Photos: Nick Miners

It’s ever so lovely to find Jazz clubs still exist in London, even if they are in the hipster district hidden amongst the down ridden architecture of the Hackney backstreets. With the ever wonderful Arctic Circle putting the evenings gig on, Nils Frahm and Anne Muller’s first ever show as a duo left for a charming and truly thoughtful experience.

The room was small, hot and densely packed, not what you’d might say as ideal conditions to listen to neo-classic, building music from the Scandinavian sub-world. But with a beer in hand and the performers teasing you into your own little pocket state, you might say it really didn’t matter, nor effect it.

Directorsound, a musician with a very intriguing performance tactic, started off the evening. With bells of all kinds covering the edges of the stage, intuitive compositions laced with harmonies supplied a perfect prelude for Nils’s set.

Joined for the first time by cello player Anne Muller, Nils took his place on the stage in short procession of Directorsound. Beginning the set with one suspended note, a hushed tone shook the room. The chime of piano and strings together both crossing each others paths felt beautiful and mystifying, as the audience adorning the tables the front sat in complete stillness, gawping up at the stage. Skipping both between fast paced, racy moments and calm notions the sound felt unrelenting in a very pleasant way, as you were drawn deeper into Nils’s compositions. Silence echoed the room throughout, leading to an overwhelming flutter of the senses.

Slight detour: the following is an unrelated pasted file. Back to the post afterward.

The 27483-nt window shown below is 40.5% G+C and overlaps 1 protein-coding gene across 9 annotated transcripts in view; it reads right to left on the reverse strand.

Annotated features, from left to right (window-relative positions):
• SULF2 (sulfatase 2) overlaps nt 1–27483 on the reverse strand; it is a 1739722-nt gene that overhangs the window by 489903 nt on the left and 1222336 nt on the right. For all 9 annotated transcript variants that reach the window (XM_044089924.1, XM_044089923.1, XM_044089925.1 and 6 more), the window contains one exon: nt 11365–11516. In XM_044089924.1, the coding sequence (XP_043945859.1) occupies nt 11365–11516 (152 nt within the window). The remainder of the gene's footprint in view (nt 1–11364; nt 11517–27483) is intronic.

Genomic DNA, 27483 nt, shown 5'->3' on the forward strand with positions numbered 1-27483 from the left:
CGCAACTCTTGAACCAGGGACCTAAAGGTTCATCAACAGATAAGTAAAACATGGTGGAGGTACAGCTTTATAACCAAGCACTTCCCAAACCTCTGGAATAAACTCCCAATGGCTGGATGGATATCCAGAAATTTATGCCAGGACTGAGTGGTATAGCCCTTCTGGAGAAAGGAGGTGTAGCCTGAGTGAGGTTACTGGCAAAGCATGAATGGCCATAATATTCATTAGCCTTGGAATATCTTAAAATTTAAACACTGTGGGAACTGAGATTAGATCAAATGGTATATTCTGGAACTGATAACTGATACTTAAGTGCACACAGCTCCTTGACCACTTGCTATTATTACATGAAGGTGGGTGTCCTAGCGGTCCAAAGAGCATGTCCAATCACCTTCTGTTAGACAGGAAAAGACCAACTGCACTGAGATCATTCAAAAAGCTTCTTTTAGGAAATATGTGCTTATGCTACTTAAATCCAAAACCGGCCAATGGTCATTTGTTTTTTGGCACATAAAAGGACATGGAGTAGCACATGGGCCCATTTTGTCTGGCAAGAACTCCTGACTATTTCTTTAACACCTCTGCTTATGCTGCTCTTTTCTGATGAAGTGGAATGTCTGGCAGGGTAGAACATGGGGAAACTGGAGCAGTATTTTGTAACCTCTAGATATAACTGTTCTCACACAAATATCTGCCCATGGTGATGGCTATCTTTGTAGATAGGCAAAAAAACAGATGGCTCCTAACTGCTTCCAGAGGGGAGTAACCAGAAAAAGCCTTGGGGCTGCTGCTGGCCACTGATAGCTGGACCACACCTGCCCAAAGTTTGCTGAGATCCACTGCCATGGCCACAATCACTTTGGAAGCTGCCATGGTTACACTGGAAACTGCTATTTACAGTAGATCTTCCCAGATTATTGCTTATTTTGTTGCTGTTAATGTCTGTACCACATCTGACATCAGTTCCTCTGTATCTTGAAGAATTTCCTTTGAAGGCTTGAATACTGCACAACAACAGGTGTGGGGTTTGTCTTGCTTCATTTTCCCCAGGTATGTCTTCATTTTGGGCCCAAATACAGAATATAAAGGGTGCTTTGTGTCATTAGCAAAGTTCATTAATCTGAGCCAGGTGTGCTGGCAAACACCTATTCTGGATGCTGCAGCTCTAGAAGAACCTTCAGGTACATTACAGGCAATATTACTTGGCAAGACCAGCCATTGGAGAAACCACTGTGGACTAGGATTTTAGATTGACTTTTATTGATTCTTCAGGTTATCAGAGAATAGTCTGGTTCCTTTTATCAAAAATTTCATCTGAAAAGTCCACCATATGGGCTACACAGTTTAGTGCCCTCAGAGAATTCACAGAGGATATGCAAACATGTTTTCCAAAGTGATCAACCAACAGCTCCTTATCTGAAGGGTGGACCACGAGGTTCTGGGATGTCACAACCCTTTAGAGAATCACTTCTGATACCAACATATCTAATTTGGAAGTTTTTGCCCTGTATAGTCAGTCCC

As candles flickered, the ticking of time felt of nothing as the set came to an end abruptly, leading to loud praise and a chorus of appreciation. With Nil’s and Anne then finally taking the stage for one last piece, there was time left for one more withdrawal, only then to be thrown back out into the cold, dark streets of Hackney.